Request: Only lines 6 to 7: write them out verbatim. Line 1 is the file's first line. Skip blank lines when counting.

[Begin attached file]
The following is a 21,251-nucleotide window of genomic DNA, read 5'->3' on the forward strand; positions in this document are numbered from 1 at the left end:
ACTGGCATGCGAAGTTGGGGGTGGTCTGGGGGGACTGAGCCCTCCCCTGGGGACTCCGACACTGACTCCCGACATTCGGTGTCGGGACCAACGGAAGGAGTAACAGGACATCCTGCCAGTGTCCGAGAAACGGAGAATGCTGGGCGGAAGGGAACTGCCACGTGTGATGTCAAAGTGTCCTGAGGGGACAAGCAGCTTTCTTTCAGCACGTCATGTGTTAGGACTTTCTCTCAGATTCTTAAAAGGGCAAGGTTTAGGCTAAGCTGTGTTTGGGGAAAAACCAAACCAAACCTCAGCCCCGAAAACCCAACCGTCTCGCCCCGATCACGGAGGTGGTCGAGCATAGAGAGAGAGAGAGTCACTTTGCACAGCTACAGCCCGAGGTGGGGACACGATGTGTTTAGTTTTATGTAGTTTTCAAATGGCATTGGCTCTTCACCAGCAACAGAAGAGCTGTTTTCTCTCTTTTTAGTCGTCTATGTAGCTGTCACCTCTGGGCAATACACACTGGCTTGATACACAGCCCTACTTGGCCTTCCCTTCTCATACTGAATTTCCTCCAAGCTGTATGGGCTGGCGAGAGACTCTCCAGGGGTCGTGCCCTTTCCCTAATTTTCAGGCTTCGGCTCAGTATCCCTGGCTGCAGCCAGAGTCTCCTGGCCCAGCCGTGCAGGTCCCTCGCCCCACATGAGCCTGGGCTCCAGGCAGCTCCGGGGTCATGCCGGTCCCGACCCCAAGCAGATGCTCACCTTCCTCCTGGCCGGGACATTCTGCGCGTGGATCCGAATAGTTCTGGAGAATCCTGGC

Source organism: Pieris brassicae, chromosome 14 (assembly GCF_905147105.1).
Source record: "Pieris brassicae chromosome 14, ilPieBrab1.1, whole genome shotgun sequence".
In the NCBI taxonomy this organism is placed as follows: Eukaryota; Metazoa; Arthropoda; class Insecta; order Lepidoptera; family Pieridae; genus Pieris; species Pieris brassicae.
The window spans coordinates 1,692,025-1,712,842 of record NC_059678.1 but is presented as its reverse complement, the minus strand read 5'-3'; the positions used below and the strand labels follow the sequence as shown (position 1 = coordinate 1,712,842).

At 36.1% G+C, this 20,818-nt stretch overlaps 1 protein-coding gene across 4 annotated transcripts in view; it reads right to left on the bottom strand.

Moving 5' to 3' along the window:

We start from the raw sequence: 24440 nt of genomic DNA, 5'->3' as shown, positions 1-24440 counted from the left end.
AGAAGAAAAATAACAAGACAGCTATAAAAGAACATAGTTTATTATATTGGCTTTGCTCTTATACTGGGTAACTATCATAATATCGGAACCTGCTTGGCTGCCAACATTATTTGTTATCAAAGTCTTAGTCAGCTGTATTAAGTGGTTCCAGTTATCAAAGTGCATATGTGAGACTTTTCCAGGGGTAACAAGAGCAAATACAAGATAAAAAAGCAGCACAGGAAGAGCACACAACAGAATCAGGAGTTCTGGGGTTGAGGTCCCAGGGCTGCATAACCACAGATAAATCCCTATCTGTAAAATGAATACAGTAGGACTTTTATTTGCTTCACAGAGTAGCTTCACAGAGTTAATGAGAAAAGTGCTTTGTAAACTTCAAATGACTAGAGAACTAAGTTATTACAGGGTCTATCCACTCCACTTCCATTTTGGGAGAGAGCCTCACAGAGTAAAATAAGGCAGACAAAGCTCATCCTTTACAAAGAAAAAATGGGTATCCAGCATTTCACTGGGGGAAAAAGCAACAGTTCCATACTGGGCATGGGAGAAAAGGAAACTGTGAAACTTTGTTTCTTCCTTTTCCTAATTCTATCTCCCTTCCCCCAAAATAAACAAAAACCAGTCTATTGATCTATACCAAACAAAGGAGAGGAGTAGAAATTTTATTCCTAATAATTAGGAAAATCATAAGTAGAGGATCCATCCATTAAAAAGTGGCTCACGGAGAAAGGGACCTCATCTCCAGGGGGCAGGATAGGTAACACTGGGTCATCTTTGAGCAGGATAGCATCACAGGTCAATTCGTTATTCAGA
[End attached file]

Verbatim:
The window spans coordinates 1,692,025-1,712,842 of record NC_059678.1 but is presented as its reverse complement, the minus strand read 5'-3'; the positions used below and the strand labels follow the sequence as shown (position 1 = coordinate 1,712,842).

At 36.1% G+C, this 20,818-nt stretch overlaps 1 protein-coding gene across 4 annotated transcripts in view; it reads right to left on the bottom strand.